DJ: Can you tell me about the Irish Bank Commercial. It looks to me as if you used a combination of 3D animation and cel animation.
NL: The action was painted on cels, we achieved the appearance of depth by the use of multi-plane. We have been experimenting with multi-plane to overcome the inherent problems. When Disney did multi-plane his camera was designed specifically to shoot that and nothing else. It was an enormous beast that shot vertically down in the usual way for rostrum cameras. Each level was independently lit, had it’s own pressure plate and two operators. The camera moved through all the levels and as it came to each one they would have to physically remove it to allow the camera to carry on. After Pinocchio it wasn’t used much. They decided that it wasn’t worth the amount of work involved. This was long before computers came in, everything was shot totally manually, so any camera moves were manual, not only did they have to worry about the independent cel changes on each level but they also had to worry about repeating the moves. Each level was considered in isolation, but repeating moves without a computer was a real chore. These days computer control has made multi-plane more feasible. The first time we used multi-plane all the levels were lit at the same time and we shot it in one pass but it doesn’t work very well. It is better when you shoot each level separately and use it as a matte for its own level. You keep all the lights off upper levels and just shoot the base level, then you go through the sequence and film the second level up, and so on and that works much better.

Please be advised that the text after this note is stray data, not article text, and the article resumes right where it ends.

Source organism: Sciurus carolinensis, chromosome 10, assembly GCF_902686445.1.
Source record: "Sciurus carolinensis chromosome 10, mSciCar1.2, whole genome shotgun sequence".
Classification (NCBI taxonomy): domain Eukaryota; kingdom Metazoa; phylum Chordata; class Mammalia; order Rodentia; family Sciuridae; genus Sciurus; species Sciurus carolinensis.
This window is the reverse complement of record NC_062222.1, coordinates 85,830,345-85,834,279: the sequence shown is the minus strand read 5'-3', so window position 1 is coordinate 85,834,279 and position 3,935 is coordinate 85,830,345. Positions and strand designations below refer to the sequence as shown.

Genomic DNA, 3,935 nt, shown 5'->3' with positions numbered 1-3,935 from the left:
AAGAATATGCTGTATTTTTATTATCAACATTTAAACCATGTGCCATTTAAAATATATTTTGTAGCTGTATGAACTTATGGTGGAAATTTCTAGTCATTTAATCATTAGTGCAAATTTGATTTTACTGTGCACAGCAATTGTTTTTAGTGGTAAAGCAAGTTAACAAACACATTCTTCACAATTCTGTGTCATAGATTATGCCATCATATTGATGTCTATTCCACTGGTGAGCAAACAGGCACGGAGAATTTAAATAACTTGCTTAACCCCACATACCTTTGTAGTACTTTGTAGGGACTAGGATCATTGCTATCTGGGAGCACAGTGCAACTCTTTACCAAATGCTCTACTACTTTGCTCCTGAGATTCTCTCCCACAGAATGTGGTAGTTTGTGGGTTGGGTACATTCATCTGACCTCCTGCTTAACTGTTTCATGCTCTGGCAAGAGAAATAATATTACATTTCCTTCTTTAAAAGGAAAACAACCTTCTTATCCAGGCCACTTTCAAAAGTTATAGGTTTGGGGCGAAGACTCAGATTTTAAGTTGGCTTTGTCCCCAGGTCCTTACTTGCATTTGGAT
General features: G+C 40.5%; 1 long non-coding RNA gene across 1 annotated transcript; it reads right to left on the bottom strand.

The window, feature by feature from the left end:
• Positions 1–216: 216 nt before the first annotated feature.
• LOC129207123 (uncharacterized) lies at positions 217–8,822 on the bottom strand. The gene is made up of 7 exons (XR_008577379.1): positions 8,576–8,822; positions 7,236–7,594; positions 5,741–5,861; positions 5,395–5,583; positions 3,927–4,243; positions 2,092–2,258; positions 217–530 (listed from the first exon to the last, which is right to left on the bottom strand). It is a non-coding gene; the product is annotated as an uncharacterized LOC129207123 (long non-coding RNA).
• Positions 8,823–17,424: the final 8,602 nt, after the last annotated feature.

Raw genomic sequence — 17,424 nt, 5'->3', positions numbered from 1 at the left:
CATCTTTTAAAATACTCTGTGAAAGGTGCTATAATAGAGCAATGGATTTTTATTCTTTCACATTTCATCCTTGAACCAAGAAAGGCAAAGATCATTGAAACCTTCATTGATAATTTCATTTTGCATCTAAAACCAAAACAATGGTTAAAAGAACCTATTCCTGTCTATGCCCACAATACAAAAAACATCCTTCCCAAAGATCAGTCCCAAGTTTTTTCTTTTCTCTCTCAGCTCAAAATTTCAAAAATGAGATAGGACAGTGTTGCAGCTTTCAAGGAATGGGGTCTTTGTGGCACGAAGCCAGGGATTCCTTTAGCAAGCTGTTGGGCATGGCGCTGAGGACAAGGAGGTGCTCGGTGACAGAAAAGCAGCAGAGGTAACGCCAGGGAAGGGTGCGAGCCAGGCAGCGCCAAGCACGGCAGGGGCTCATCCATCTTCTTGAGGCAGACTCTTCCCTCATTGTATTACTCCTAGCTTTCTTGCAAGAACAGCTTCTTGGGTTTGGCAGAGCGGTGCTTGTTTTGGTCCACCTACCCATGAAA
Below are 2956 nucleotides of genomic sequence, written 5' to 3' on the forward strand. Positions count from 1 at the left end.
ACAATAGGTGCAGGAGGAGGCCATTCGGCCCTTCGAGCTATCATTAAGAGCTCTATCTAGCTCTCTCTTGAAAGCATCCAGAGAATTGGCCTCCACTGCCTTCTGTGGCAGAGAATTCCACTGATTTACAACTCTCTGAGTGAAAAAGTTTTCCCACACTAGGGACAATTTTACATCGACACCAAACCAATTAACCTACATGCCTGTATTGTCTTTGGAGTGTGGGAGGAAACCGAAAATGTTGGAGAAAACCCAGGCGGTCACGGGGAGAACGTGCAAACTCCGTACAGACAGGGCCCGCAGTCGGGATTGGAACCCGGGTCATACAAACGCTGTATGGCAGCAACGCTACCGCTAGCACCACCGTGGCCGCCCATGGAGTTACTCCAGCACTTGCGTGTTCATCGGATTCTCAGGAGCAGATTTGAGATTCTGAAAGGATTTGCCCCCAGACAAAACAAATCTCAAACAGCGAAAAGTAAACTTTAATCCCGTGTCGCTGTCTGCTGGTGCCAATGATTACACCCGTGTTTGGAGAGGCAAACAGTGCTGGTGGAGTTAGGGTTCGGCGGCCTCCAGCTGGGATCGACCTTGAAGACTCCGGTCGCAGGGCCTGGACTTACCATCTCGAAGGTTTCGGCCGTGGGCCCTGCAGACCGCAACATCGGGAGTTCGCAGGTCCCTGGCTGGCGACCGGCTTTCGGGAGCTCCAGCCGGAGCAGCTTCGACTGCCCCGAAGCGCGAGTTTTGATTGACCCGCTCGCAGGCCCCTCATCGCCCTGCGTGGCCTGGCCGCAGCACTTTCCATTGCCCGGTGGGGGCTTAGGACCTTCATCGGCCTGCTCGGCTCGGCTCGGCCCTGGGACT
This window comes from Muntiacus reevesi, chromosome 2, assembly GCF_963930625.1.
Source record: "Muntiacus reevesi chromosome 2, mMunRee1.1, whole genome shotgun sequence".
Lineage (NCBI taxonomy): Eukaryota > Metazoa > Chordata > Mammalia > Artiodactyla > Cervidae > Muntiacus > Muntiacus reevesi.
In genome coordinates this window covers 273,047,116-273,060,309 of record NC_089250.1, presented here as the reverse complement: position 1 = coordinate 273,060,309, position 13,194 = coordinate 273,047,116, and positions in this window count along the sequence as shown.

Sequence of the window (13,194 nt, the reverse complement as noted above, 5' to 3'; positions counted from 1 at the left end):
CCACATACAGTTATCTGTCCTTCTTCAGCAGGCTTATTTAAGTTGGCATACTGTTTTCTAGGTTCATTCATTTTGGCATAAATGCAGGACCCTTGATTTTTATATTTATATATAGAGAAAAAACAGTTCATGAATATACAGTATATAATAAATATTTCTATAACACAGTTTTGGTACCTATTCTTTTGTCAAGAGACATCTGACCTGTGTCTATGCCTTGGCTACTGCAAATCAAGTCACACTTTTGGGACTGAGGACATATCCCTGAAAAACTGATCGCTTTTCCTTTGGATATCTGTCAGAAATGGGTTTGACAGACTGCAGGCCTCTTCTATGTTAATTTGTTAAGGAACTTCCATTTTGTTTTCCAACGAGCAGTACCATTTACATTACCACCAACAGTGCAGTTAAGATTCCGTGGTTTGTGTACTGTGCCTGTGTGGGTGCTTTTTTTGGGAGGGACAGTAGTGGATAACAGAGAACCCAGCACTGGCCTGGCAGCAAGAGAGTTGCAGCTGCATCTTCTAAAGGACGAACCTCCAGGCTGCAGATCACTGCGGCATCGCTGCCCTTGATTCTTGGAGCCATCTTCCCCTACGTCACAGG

DJ: How many levels did you have on the Irish Bank Commercial?
NL: Three on top of the background, so a total of four levels. With cut-out shapes you can often see the edges. To overcome this we had a little bit of animation on it so that the actual shape is continually changing. It certainly seemed to work.
DJ: The leaves looked so good I thought perhaps you had used realistic model leaves.
NL: There is one bit where a model rotates through the foreground, but that is the only one.
DJ: On your show reel there are a lot of crayoning type styles. Is that because you have been asked to do it or is it a style you like?
NL: Both. I suppose the trend started with The Snowman although before that there were the Dulux commercials. The beauty of using pencil only is that you can use 3D movement, because basically you are redrawing every frame anyway. There is no fixed background, so you can have semi-helicopter shots where the camera gives the effect of rotating, it always looks more interesting than a straight-on view.
DJ: Is it more labour intensive to use that technique?
NL: Well, crayoning things is quite labour intensive anyway because there is no way of avoiding the fact you are drawing for every frame, or every second frame. Whether it moves a lot or a little you still have a lot of work and it does not take a great deal more work to make it do something quite interesting.